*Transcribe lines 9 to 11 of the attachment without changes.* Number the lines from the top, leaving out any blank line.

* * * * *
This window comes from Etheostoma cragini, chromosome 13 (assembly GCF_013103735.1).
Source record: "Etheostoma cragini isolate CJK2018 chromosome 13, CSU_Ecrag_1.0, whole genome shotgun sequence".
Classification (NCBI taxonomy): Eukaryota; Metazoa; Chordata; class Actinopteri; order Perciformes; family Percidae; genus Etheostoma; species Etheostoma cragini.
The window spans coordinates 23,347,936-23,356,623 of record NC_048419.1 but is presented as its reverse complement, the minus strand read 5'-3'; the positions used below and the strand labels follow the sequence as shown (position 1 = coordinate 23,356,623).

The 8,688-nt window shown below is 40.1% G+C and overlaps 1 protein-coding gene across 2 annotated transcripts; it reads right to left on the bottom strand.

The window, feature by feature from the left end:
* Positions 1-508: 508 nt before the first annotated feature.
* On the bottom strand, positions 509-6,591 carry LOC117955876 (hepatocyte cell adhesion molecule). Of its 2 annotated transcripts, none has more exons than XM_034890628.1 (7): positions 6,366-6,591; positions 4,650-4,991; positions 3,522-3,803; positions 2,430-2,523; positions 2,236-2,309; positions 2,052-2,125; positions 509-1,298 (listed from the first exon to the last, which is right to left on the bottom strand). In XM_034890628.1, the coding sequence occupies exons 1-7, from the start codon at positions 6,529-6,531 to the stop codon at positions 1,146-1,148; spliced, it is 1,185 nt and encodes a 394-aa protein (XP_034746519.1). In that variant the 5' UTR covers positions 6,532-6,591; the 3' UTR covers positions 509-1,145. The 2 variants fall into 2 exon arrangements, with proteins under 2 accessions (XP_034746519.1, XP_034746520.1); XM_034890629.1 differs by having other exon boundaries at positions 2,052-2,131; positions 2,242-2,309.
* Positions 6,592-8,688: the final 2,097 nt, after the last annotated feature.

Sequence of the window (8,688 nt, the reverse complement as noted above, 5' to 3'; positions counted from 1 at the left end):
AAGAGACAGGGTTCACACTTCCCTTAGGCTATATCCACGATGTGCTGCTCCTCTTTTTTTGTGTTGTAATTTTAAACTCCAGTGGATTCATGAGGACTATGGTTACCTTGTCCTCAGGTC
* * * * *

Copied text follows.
* Positions 6,592-8,688: the final 2,097 nt, after the last annotated feature.

Sequence of the window (8,688 nt, the reverse complement as noted above, 5' to 3'; positions counted from 1 at the left end):
AAGAGACAGGGTTCACACTTCCCTTAGGCTATATCCACGATGTGCTGCTCCTCTTTTTTTGTGTTGTAATTTTAAACTCCAGTGGATTCATGAGGACTATGGTTACCTTGTCCTCAGGTC